Ko beats Pressel in playoff to defend in San Fran

By Doug FergusonApril 27, 2015, 1:57 am

DALY CITY, Calif. – Lydia Ko twice thought someone else would leave Lake Merced with the trophy this year.

She was on the putting green listening for a cheer if Morgan Pressel were to make a 15-foot birdie putt in regulation to win the Swinging Skirts LPGA Classic.

Ko heard nothing.

In a playoff, she could only watch as Pressel stood over a 10-foot birdie putt for the win.

It grazed the edge of the cup.

With the tournament finally in her capable hands, Ko rolled in a 5-foot birdie putt on the 18th hole to beat Pressel on the second playoff hole and cap off another birthday week in style. She turned 18 on Friday and is only getting better.

She played the par-5 closing hole at Lake Merced three times and made birdie twice, the first one an 8-foot putt in regulation for a 2-under 70 that set up the playoff. Pressel played it three times and made par. Knowing that Ko was in tight for a likely birdie on the second playoff hole, Pressel missed from 8 feet.

The finish was inevitable. If the South Korean-born Kiwi isn't winning, she's always around the top of the leaderboard. Given one too many chances, Ko converted.

''It's always a close one whenever I play this event,'' Ko said. ''Last year was the first time that every little shot counts.''



A year ago, Ko had to make a 6-foot birdie putt on the par-5 18th to hold on for a one-shot victory. This one was even tighter, and Ko had reason to believe this wouldn't be her week when she followed a 40-foot birdie putt on the par-3 15th by making a sloppy bogey on the 16th and missing a 6-foot birdie putt on the 17th.

''I said, 'If I want to put some pressure, I need to make a birdie or better on 18,''' Ko said. ''Ended up being good for that. But yeah, this tournament always makes my heart clench. I got so nervous. It's a good thing they're going in the hole.''

It was a tough loss for Pressel, whose last victory was in 2008 at the Kapalua LPGA Classic. She had a two-shot lead with four holes to play until making back-to-back bogeys, and then failing to make a birdie on the 18th.

The par-5 closing hole could not be reached in two, so it effectively came down to a wedge and a putt.

''I just couldn't convert the putts,'' Pressel said. ''It all comes down to putting. She birdied it twice and I didn't.''

Brooke Henderson, the 17-year-old Canadian, holed a bunker shot for eagle on the par-5 14th to stay close to the lead and she had a 25-foot birdie putt on the final hole to join the playoff. It missed on the low side and she had to settle for a 74.

Ko, already the No. 1 player in women's golf, moved to the top of the LPGA Tour money list with her second LPGA Tour win this year. But it was hard work. She opened with a pair of bogeys. She never had the lead until making her winning putt on the 20th hole of the day.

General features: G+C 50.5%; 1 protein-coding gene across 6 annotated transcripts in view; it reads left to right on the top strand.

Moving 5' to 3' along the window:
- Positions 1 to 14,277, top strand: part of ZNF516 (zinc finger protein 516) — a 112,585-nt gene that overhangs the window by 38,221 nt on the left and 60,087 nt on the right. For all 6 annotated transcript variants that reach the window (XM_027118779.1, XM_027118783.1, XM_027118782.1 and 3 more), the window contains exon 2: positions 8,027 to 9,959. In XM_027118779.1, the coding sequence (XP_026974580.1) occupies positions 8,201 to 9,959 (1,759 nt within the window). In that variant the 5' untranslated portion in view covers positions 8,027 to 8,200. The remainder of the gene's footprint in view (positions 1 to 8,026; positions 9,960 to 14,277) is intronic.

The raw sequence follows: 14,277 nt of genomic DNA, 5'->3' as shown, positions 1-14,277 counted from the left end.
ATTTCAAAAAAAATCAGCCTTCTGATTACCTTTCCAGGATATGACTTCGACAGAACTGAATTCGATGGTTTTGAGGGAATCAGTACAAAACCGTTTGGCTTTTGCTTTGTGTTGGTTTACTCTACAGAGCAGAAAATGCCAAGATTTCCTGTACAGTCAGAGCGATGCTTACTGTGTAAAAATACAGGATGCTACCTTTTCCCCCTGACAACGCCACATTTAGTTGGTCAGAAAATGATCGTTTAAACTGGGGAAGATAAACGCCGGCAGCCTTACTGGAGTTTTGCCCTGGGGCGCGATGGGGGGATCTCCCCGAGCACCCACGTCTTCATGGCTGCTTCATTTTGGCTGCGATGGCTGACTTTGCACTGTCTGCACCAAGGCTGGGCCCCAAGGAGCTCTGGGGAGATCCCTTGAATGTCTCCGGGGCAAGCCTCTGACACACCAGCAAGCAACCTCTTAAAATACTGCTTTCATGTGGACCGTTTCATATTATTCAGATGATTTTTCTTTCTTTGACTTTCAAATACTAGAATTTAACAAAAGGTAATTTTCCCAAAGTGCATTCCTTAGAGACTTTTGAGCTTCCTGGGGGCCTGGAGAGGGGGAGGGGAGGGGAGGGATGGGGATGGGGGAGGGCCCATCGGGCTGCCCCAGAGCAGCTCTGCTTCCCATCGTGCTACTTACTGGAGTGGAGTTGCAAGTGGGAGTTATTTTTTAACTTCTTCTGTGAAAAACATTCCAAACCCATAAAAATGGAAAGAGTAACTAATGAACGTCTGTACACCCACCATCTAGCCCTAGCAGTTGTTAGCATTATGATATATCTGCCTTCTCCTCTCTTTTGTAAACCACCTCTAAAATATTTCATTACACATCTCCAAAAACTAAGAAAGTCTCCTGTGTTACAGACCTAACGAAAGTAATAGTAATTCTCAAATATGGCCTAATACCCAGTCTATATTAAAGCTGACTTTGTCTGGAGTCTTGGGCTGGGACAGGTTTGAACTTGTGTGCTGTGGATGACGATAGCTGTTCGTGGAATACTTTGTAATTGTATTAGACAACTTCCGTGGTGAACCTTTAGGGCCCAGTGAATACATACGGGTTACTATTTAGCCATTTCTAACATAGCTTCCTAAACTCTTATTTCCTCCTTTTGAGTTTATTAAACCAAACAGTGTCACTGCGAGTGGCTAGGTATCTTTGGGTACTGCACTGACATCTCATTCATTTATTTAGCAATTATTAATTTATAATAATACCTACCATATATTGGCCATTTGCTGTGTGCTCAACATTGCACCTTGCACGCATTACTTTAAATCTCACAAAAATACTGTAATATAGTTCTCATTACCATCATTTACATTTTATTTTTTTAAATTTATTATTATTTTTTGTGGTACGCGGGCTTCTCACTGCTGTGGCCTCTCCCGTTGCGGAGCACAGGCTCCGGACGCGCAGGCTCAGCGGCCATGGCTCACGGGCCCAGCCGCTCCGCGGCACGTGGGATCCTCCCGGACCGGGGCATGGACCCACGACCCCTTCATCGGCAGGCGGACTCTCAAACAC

''At the start of the day, I didn't know how it was going to go,'' Ko said. ''It's been a great birthday week again.''

Ko, who matched Pressel at 8-under 280, earned $300,000.

She played slightly more aggressively the third time around on the 18th, going with a 3-iron hybrid on her second shot that allowed her to close the face on a 54-degree wedge and swing hard, instead of easing off a pitching wedge the previous two times. It paid off for her.

Henderson made two bogeys in three holes to fall out of the lead for the first time since Friday morning. The Canadian never caught up, though she was never out of it until missing her birdie putt on the final hole.

''It was one of the least nervous putts I had all day,'' Henderson said. ''I could see it going in in my mind, but it didn't happen in real life.''

She headed for Texas to try to Monday qualify for the next LPGA event. Finishing in the top 10 only makes a player eligible for the next tournament if she is an LPGA member. Henderson last year was denied a waiver to the LPGA's minimum age requirement of 18.

Pressel took the lead by making pars, and she started to seize control when she rolled in a 45-foot eagle putt on No. 6 for a two-shot lead. But she missed three short putts on the front nine - two for birdie, one for par - that kept her from getting a little more separation.

The final hour took shape with three big shots. Henderson holed her bunker shot for eagle on the 14th to reach 8 under and get within one shot of the lead. Moments later, Pressel got up-and-down from behind the green to get to 10 under and, in the group ahead of them, Ko made her big birdie putt to reach 8 under.

But then it got messy.

Pressel dropped shots on the next two holes. Henderson chunked a chip on the 15th and made bogey. Ko went well long on the 16th and missed a 10-foot par putt.

Ko said she was nervous. It just doesn't show.

''At her age, she plays with so much poise and calmness I don't think you see from other kids her age,'' Pressel said, pausing before she added with a smile, ''I guess she's not a kid anymore.''

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Hadwin returns to site of last year's 59

By Will GrayJanuary 17, 2018, 11:04 pm

Adam Hadwin had a career season last year, one that included shooting a 59 and winning a PGA Tour event. But those two achievements didn't occur in the same week.

While Hadwin's breakthrough victory came at the Valspar Championship in March, it was at the CareerBuilder Challenge in January when he first made headlines with a third-round 59 at La Quinta Country Club. Hadwin took a lead into the final round as a result, but he ultimately couldn't keep pace with Hudson Swafford.

He went on to earn a spot at the Tour Championship, and Hadwin made his first career Presidents Cup appearance in October. Now the Canadian returns to Palm Springs, eager to improve on last year's result and hoping to earn a spot in the final group for a third straight year after a T-6 finish in 2016.